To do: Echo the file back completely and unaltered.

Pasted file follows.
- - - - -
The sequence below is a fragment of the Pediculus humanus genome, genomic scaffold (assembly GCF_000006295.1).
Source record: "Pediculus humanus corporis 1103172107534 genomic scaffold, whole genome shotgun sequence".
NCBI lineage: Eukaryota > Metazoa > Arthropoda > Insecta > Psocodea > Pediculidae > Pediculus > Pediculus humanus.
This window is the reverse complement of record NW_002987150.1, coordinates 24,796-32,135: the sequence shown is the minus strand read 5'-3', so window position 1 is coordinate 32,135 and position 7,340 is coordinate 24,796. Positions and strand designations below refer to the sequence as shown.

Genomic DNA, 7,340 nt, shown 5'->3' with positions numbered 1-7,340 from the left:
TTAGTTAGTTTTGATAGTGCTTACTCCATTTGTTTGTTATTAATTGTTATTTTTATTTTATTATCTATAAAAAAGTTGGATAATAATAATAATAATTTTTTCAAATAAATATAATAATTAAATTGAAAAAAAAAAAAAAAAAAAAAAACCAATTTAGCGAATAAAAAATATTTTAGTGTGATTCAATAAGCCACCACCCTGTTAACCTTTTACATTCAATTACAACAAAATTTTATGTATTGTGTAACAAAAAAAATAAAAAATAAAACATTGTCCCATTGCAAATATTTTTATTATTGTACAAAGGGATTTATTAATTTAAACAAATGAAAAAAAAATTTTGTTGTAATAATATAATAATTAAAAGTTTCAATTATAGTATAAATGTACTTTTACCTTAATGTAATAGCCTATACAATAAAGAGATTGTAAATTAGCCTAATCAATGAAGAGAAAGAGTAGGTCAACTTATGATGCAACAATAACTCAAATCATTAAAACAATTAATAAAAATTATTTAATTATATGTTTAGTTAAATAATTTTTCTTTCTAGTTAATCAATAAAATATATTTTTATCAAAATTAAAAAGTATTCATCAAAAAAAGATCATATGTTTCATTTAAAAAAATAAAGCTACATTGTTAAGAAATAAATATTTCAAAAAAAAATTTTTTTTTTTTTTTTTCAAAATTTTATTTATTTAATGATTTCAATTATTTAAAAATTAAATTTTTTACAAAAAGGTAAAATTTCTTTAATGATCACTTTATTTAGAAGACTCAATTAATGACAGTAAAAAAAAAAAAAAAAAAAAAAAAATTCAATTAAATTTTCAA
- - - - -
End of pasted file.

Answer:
The sequence below is a fragment of the Pediculus humanus genome, genomic scaffold (assembly GCF_000006295.1).
Source record: "Pediculus humanus corporis 1103172107534 genomic scaffold, whole genome shotgun sequence".
NCBI lineage: Eukaryota > Metazoa > Arthropoda > Insecta > Psocodea > Pediculidae > Pediculus > Pediculus humanus.
This window is the reverse complement of record NW_002987150.1, coordinates 24,796-32,135: the sequence shown is the minus strand read 5'-3', so window position 1 is coordinate 32,135 and position 7,340 is coordinate 24,796. Positions and strand designations below refer to the sequence as shown.

Genomic DNA, 7,340 nt, shown 5'->3' with positions numbered 1-7,340 from the left:
TTAGTTAGTTTTGATAGTGCTTACTCCATTTGTTTGTTATTAATTGTTATTTTTATTTTATTATCTATAAAAAAGTTGGATAATAATAATAATAATTTTTTCAAATAAATATAATAATTAAATTGAAAAAAAAAAAAAAAAAAAAAAACCAATTTAGCGAATAAAAAATATTTTAGTGTGATTCAATAAGCCACCACCCTGTTAACCTTTTACATTCAATTACAACAAAATTTTATGTATTGTGTAACAAAAAAAATAAAAAATAAAACATTGTCCCATTGCAAATATTTTTATTATTGTACAAAGGGATTTATTAATTTAAACAAATGAAAAAAAAATTTTGTTGTAATAATATAATAATTAAAAGTTTCAATTATAGTATAAATGTACTTTTACCTTAATGTAATAGCCTATACAATAAAGAGATTGTAAATTAGCCTAATCAATGAAGAGAAAGAGTAGGTCAACTTATGATGCAACAATAACTCAAATCATTAAAACAATTAATAAAAATTATTTAATTATATGTTTAGTTAAATAATTTTTCTTTCTAGTTAATCAATAAAATATATTTTTATCAAAATTAAAAAGTATTCATCAAAAAAAGATCATATGTTTCATTTAAAAAAATAAAGCTACATTGTTAAGAAATAAATATTTCAAAAAAAAATTTTTTTTTTTTTTTTTCAAAATTTTATTTATTTAATGATTTCAATTATTTAAAAATTAAATTTTTTACAAAAAGGTAAAATTTCTTTAATGATCACTTTATTTAGAAGACTCAATTAATGACAGTAAAAAAAAAAAAAAAAAAAAAAAAATTCAATTAAATTTTCAA